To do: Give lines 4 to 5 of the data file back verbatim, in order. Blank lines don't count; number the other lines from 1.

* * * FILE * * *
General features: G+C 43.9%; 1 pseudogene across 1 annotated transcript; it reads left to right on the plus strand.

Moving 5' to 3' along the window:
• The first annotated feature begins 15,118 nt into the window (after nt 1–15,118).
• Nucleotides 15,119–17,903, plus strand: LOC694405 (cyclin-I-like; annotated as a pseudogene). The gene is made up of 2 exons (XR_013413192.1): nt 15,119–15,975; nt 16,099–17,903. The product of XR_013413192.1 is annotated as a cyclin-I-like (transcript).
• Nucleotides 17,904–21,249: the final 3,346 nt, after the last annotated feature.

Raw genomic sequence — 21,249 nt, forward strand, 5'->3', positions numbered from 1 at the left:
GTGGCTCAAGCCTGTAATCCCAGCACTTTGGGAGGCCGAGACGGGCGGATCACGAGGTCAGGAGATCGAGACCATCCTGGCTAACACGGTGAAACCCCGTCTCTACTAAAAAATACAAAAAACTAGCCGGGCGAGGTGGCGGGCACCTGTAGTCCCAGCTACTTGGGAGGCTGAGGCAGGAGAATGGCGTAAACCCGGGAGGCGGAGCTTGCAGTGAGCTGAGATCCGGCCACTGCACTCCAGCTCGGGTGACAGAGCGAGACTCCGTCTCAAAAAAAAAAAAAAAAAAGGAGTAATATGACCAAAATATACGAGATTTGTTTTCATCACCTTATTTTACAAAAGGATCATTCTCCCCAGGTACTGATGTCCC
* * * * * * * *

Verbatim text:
• Nucleotides 15,119–17,903, plus strand: LOC694405 (cyclin-I-like; annotated as a pseudogene). The gene is made up of 2 exons (XR_013413192.1): nt 15,119–15,975; nt 16,099–17,903. The product of XR_013413192.1 is annotated as a cyclin-I-like (transcript).
• Nucleotides 17,904–21,249: the final 3,346 nt, after the last annotated feature.